Arizona is a popular place for hunting bighorn sheep, bison, deer, mountain lions, and more, but you must first obtain the proper license for it. There are also open season dates to adhere to, age restrictions, and designated spaces, so—resident or not—hunters should read up on Arizona's laws before firing their rifles.
Who Needs a Hunting License?
Everyone who intends to hunt in this southwestern state is required to carry a license, but Arizona citizens have different licenses than nonresidents. A resident is defined by the Arizona Game and Fish Department as someone who has lived in the state for at least six months before applying for the license. A nonresident may apply for a license that is valid only for small game and nongame birds (except ducks, geese, and swans). Note that there are exceptions for military stationed in Arizona.
Children under the age of 10 are permitted to hunt without a license if they are accompanied by an adult, but not to take big game. Children between the ages of 10 and 14 may only take big game after completing a Hunter Education Course.
How to Buy a Hunting or Fishing License
Hunting and fishing licenses may be purchased online from the Arizona Game and Fish Department or at approved retailers—including Walmart, some grocery stores, sporting goods stores, and tackle shops—across the state.
How to Apply for a Hunt
A general hunting license will typically suffice for hunting small game (not including migratory and waterfowl species), but hunters must apply for a drawing of permit-tags to hunt big game, which includes antelope, black bear, bison, bighorn sheep, elk, javelina, turkeys, mountain lions, mule deer, and white-tailed deer. The application form is available online or at any place that issues licenses. Hunters may only submit one application per genus of wildlife in a calendar year and each genus must be submitted on a separate application.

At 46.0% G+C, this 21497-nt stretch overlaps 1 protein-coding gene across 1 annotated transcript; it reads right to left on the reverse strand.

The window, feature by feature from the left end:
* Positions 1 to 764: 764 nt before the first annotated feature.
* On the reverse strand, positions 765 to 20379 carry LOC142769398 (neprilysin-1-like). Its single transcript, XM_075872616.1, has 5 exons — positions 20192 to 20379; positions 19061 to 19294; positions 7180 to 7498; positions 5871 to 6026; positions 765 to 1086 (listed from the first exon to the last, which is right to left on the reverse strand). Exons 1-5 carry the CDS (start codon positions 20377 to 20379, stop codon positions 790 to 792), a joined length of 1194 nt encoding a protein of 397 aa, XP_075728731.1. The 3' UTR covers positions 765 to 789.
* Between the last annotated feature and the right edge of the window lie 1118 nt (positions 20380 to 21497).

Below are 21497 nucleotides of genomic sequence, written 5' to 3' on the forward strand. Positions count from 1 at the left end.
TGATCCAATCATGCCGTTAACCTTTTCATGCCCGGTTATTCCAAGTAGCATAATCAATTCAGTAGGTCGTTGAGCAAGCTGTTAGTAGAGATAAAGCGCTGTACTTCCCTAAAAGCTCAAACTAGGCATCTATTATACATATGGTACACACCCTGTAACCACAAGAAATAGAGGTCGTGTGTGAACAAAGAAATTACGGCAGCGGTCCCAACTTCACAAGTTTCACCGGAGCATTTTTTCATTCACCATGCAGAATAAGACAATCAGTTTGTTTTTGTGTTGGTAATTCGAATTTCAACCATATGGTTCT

The Arizona Game and Fish Department conducts three separate application and draw cycles for big game hunt permit-tags in February, June, and October, depending on the genus. If you're not successful in the draw—which you can find out by calling the Arizona Game and Fish Department or searching your Department ID Number online—your money will be refunded.
When and Where to Hunt
While open season dates depend on the game and can be found in the annual regulations handbook, the general rule is to only shoot during daylight hours. Hunting wildlife by moonlight or artificial light is illegal, with exceptions made for raccoons, reptiles, and a few other mammals.
Lands owned by the U.S. Forest Service, the Bureau of Land Management, and the Arizona State Land Department are generally free to hunt on, but each entity has its own rules and regulations.
What Are Some Common Violations?
Penalties for hunting violations may include license revocation and up to thousands of dollars in fines.
- Taking wildlife without a license
- Taking wildlife during closed season, after legal hours, or using artificial light
- Exceeding the bag or possession limits
- Taking wildlife that may not be hunted
- Improper tagging of big game
- Hunting from a vehicle
- Lying about being an Arizona resident
- Using a prohibited device
- Shooting too close to a residence or building
- Shooting across a road